C. Kasai, K. Namekawa, A. Koyano, and R. Omoto, “Real-Time Two-Dimensional Blood-Flow Imaging Using An Auto-Correlation Technique,” IEEE Trans. Sonics Ultrason. 32, 458–464 (1985).

Park, B. H.

Pekar, J.

Pfister, T.

Pierce, M. C.

Puliafito, C. A.

H. Wehbe, M. Ruggeri, S. Jiao, G. Gregori, C. A. Puliafito, and W. Zhao, “Automatic retinal blood flow calculation using spectral domain optical coherence tomography,” Opt. Express 15(23), 15193–15206 (2007).
[Crossref] [PubMed]

D. Huang, E. A. Swanson, C. P. Lin, J. S. Schuman, W. G. Stinson, W. Chang, M. R. Hee, T. Flotte, K. Gregory, C. A. Puliafito, and J. G. Fujimoto, “Optical coherence tomography,” Science 254(5035), 1178–1181 (1991).
[Crossref] [PubMed]

Qi, B.

Ruggeri, M.

Sarunic, M.

Saxer, C.

Schmetterer, L.

Schuman, J. S.

D. Huang, E. A. Swanson, C. P. Lin, J. S. Schuman, W. G. Stinson, W. Chang, M. R. Hee, T. Flotte, K. Gregory, C. A. Puliafito, and J. G. Fujimoto, “Optical coherence tomography,” Science 254(5035), 1178–1181 (1991).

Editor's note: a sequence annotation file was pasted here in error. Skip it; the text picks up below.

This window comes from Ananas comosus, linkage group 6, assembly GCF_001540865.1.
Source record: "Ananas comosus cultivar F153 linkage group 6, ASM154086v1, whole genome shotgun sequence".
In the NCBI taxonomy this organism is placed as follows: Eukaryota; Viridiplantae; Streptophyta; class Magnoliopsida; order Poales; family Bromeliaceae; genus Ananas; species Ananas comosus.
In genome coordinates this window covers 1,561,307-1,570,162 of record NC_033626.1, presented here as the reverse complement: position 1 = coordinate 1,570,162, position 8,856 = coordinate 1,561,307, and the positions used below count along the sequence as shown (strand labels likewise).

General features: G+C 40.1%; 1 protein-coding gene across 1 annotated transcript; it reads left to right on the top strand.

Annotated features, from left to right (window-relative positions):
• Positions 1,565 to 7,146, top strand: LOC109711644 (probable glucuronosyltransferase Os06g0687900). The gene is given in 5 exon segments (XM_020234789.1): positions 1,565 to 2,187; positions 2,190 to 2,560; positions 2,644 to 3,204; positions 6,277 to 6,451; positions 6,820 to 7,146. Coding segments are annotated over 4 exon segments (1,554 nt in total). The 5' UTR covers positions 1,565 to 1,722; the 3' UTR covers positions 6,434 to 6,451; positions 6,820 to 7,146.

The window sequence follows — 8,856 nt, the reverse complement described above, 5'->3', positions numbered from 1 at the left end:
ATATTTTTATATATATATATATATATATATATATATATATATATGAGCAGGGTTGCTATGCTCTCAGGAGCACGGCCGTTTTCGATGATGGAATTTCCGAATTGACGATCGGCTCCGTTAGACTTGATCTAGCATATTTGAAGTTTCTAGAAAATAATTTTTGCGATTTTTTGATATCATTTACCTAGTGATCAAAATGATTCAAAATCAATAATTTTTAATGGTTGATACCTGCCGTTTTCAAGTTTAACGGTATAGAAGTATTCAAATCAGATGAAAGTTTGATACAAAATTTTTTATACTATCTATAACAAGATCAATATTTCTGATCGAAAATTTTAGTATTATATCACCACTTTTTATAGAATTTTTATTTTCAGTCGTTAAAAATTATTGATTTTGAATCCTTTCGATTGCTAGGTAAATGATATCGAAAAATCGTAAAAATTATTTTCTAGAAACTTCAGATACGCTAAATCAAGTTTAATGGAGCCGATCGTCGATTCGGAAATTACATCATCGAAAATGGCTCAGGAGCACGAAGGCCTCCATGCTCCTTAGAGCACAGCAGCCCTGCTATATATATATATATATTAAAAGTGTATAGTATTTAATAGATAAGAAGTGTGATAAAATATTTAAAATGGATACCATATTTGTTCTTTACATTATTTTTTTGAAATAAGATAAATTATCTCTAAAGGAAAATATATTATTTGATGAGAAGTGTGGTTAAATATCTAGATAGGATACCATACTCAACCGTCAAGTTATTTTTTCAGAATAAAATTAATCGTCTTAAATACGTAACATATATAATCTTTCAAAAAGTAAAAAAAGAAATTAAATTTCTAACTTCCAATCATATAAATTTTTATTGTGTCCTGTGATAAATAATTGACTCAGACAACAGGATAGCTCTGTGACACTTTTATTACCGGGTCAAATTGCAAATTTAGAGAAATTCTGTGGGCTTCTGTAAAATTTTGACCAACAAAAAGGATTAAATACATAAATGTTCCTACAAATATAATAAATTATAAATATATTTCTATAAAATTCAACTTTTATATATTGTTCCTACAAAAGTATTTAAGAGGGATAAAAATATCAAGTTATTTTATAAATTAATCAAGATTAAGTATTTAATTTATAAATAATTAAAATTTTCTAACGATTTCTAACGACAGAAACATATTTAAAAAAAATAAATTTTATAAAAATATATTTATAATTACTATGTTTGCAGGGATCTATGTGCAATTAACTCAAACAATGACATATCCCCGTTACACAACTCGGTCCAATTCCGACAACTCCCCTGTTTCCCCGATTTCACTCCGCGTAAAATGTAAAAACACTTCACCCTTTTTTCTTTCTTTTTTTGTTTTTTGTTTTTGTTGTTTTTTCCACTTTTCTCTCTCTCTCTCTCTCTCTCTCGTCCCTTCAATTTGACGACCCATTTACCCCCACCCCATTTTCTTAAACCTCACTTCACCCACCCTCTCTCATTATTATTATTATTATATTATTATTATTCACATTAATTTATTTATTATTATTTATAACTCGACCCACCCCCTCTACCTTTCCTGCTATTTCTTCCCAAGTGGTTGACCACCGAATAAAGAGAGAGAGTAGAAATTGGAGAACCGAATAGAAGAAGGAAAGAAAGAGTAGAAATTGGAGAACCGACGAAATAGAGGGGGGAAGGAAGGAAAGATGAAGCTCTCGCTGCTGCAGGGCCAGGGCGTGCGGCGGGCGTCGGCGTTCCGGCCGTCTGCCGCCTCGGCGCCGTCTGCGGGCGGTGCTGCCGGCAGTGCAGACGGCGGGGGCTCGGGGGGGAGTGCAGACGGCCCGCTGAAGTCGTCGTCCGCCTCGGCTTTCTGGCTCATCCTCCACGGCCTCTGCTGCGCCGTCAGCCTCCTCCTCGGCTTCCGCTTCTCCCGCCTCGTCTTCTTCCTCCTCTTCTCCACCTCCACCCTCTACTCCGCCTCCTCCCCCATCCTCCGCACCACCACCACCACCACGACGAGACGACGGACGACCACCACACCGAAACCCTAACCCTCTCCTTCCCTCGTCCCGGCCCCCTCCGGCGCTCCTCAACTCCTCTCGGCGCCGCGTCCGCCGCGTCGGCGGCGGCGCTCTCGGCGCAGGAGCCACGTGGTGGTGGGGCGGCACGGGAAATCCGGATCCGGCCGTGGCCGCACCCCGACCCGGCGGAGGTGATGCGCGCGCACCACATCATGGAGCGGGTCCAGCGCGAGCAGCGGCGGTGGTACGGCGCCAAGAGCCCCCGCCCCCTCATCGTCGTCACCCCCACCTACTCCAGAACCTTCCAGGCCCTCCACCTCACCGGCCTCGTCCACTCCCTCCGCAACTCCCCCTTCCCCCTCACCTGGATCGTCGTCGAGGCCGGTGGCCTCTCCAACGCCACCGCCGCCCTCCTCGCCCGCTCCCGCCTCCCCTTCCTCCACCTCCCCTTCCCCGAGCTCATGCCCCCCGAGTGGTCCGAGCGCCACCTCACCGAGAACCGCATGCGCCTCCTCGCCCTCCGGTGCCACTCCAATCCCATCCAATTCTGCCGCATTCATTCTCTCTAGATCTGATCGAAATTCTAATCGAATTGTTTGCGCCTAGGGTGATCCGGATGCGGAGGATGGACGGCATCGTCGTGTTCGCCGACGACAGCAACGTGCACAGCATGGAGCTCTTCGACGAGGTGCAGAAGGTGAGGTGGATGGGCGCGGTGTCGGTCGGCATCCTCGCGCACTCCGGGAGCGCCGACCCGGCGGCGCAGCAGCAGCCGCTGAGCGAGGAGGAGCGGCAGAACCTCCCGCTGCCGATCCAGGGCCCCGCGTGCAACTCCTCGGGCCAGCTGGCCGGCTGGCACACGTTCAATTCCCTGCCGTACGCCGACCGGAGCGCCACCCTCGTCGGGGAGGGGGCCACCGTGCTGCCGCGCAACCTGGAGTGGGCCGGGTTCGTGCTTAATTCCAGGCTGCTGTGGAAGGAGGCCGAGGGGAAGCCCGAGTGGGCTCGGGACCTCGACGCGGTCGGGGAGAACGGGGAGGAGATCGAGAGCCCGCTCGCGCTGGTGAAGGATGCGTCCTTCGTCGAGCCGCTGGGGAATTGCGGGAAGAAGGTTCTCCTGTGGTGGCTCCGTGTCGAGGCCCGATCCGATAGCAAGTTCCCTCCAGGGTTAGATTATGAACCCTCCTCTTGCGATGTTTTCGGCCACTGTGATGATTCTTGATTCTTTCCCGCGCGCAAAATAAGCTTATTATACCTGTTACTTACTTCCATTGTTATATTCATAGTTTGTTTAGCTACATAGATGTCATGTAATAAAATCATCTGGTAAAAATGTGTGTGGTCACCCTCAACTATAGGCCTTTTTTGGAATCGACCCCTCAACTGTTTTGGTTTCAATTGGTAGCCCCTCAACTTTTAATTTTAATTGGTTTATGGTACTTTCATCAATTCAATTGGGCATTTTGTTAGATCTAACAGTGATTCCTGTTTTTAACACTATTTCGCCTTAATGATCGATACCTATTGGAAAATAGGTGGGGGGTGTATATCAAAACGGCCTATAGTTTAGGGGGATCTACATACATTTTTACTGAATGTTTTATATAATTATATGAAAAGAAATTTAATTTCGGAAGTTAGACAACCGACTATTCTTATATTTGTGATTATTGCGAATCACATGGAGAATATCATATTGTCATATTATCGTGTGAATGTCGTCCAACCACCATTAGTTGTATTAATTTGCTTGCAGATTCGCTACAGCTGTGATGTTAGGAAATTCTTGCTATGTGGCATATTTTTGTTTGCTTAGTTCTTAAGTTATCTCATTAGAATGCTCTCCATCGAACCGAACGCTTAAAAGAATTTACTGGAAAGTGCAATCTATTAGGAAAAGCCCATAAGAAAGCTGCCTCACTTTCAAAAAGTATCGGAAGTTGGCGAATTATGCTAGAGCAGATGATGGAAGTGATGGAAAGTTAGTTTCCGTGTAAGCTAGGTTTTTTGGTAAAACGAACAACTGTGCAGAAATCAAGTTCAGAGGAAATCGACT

[Crossref] [PubMed]

Seng-Yue, E.

Srinivasan, V. J.

A. C. Chan, E. Y. Lam, and V. J. Srinivasan, “Comparison of Kasai autocorrelation and maximum likelihood estimators for Doppler optical coherence tomography,” IEEE Trans. Med. Imaging 32(6), 1033–1042 (2013).
[Crossref] [PubMed]

Stinson, W. G.

D. Huang, E. A. Swanson, C. P. Lin, J. S. Schuman, W. G. Stinson, W. Chang, M. R. Hee, T. Flotte, K. Gregory, C. A. Puliafito, and J. G. Fujimoto, “Optical coherence tomography,” Science 254(5035), 1178–1181 (1991).
[Crossref] [PubMed]

Swanson, E. A.

D. Huang, E. A. Swanson, C. P. Lin, J. S. Schuman, W. G. Stinson, W. Chang, M. R. Hee, T. Flotte, K. Gregory, C. A. Puliafito, and J. G. Fujimoto, “Optical coherence tomography,” Science 254(5035), 1178–1181 (1991).
[Crossref] [PubMed]

Szkulmowska, A.

Szkulmowski, M.

Szlag, D.

Tearney, G.

Tearney, G. J.

Vakoc, B.

Vakoc, B. J.

B. J. Vakoc, G. J. Tearney, and B. E. Bouma, “Statistical properties of phase-decorrelation in phase-resolved Doppler optical coherence tomography,” IEEE Trans. Med. Imaging 28(6), 814–821 (2009).
[Crossref] [PubMed]

Villiger, M. L.

Vitkin, I.

Walther, J.

J. Walther and E. Koch, “Velocity noise reduction by using enhanced joint spectral and time domain optical coherence tomography,” Proc. SPIE 8802,” Optical Coherence Tomography and Coherence Techniques VI, 88020K (2013).

J. Walther and E. Koch, “Enhanced joint spectral and time domain optical coherence tomography for quantitative flow velocity measurement,” Proc. SPIE 8091,” Optical Coherence Tomography and Coherence Techniques V, 80910L (2011).